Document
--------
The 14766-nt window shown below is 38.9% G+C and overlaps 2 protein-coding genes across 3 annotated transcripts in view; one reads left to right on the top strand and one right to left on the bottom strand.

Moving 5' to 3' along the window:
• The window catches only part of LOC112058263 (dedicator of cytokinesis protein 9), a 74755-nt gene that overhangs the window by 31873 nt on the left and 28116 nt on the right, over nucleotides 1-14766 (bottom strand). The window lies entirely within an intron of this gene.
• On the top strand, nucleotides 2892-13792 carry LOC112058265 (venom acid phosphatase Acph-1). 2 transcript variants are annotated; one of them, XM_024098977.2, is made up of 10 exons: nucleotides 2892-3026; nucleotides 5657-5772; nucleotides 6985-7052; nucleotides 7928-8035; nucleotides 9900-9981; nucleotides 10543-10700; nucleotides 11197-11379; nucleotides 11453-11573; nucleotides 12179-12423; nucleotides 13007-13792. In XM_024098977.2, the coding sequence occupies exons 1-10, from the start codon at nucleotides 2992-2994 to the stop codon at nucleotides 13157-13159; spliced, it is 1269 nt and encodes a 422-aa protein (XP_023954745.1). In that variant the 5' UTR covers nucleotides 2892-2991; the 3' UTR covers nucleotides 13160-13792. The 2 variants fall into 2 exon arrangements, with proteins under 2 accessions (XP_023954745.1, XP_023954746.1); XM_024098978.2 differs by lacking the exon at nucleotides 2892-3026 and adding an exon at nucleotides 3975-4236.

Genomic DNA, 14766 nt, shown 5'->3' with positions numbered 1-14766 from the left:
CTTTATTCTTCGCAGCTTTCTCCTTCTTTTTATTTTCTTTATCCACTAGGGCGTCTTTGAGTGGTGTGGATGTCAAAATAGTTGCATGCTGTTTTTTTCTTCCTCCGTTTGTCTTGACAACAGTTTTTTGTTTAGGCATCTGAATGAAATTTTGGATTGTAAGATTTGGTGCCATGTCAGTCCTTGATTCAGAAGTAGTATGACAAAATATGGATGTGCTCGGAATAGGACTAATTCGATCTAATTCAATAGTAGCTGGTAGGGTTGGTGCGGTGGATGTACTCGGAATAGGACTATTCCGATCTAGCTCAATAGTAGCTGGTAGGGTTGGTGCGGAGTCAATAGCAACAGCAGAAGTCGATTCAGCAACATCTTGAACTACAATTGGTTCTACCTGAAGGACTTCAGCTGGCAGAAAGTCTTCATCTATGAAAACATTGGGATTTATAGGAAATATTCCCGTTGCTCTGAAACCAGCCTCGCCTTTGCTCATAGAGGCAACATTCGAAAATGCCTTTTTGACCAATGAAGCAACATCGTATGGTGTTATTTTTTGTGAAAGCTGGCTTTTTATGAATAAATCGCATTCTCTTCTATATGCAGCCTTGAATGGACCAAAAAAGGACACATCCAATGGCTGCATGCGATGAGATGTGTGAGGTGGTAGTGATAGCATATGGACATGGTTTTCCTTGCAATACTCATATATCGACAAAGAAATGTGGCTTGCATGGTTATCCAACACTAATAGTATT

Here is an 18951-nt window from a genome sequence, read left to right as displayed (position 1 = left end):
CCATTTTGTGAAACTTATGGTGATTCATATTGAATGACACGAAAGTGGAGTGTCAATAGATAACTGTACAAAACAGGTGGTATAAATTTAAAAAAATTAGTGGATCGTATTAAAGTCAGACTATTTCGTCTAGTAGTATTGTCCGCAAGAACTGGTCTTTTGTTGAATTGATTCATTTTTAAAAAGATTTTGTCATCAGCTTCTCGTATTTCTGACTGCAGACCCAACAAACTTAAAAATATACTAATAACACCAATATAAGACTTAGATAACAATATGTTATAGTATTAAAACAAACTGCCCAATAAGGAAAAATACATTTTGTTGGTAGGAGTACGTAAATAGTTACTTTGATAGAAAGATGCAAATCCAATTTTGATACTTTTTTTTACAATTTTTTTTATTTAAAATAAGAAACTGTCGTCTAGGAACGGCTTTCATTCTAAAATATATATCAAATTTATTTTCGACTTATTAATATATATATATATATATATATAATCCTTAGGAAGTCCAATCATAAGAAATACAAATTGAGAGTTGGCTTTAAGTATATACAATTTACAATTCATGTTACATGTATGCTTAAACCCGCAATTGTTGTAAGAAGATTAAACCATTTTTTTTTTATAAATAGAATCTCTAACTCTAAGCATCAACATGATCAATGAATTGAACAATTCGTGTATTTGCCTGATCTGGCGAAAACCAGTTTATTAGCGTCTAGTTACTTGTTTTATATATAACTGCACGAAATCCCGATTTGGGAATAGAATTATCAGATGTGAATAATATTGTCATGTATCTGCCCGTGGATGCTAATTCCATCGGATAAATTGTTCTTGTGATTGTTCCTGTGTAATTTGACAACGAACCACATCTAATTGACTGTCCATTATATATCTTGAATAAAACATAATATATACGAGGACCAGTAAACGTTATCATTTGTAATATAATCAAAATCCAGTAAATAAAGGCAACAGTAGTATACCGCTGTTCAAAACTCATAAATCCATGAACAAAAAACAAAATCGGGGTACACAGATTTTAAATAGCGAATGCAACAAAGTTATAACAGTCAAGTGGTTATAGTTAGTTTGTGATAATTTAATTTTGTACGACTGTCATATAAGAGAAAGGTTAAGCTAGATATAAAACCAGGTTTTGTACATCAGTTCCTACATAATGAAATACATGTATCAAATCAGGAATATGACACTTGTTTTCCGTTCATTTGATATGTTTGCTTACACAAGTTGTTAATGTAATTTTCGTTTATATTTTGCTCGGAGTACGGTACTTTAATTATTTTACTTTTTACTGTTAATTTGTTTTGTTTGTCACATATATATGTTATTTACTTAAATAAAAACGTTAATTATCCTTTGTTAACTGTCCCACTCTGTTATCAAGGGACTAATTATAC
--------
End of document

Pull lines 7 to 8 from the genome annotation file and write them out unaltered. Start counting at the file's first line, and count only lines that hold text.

Here is an 18951-nt window from a genome sequence, read left to right as displayed (position 1 = left end):
CCATTTTGTGAAACTTATGGTGATTCATATTGAATGACACGAAAGTGGAGTGTCAATAGATAACTGTACAAAACAGGTGGTATAAATTTAAAAAAATTAGTGGATCGTATTAAAGTCAGACTATTTCGTCTAGTAGTATTGTCCGCAAGAACTGGTCTTTTGTTGAATTGATTCATTTTTAAAAAGATTTTGTCATCAGCTTCTCGTATTTCTGACTGCAGACCCAACAAACTTAAAAATATACTAATAACACCAATATAAGACTTAGATAACAATATGTTATAGTATTAAAACAAACTGCCCAATAAGGAAAAATACATTTTGTTGGTAGGAGTACGTAAATAGTTACTTTGATAGAAAGATGCAAATCCAATTTTGATACTTTTTTTTACAATTTTTTTTATTTAAAATAAGAAACTGTCGTCTAGGAACGGCTTTCATTCTAAAATATATATCAAATTTATTTTCGACTTATTAATATATATATATATATATATATAATCCTTAGGAAGTCCAATCATAAGAAATACAAATTGAGAGTTGGCTTTAAGTATATACAATTTACAATTCATGTTACATGTATGCTTAAACCCGCAATTGTTGTAAGAAGATTAAACCATTTTTTTTTTATAAATAGAATCTCTAACTCTAAGCATCAACATGATCAATGAATTGAACAATTCGTGTATTTGCCTGATCTGGCGAAAACCAGTTTATTAGCGTCTAGTTACTTGTTTTATATATAACTGCACGAAATCCCGATTTGGGAATAGAATTATCAGATGTGAATAATATTGTCATGTATCTGCCCGTGGATGCTAATTCCATCGGATAAATTGTTCTTGTGATTGTTCCTGTGTAATTTGACAACGAACCACATCTAATTGACTGTCCATTATATATCTTGAATAAAACATAATATATACGAGGACCAGTAAACGTTATCATTTGTAATATAATCAAAATCCAGTAAATAAAGGCAACAGTAGTATACCGCTGTTCAAAACTCATAAATCCATGAACAAAAAACAAAATCGGGGTACACAGATTTTAAATAGCGAATGCAACAAAGTTATAACAGTCAAGTGGTTATAGTTAGTTTGTGATAATTTAATTTTGTACGACTGTCATATAAGAGAAAGGTTAAGCTAGATATAAAACCAGGTTTTGTACATCAGTTCCTACATAATGAAATACATGTATCAAATCAGGAATATGACACTTGTTTTCCGTTCATTTGATATGTTTGCTTACACAAGTTGTTAATGTAATTTTCGTTTATATTTTGCTCGGAGTACGGTACTTTAATTATTTTACTTTTTACTGTTAATTTGTTTTGTTTGTCACATATATATGTTATTTACTTAAATAAAAACGTTAATTATCCTTTGTTAACTGTCCCACTCTGTTATCAAGGGACTAATTATAC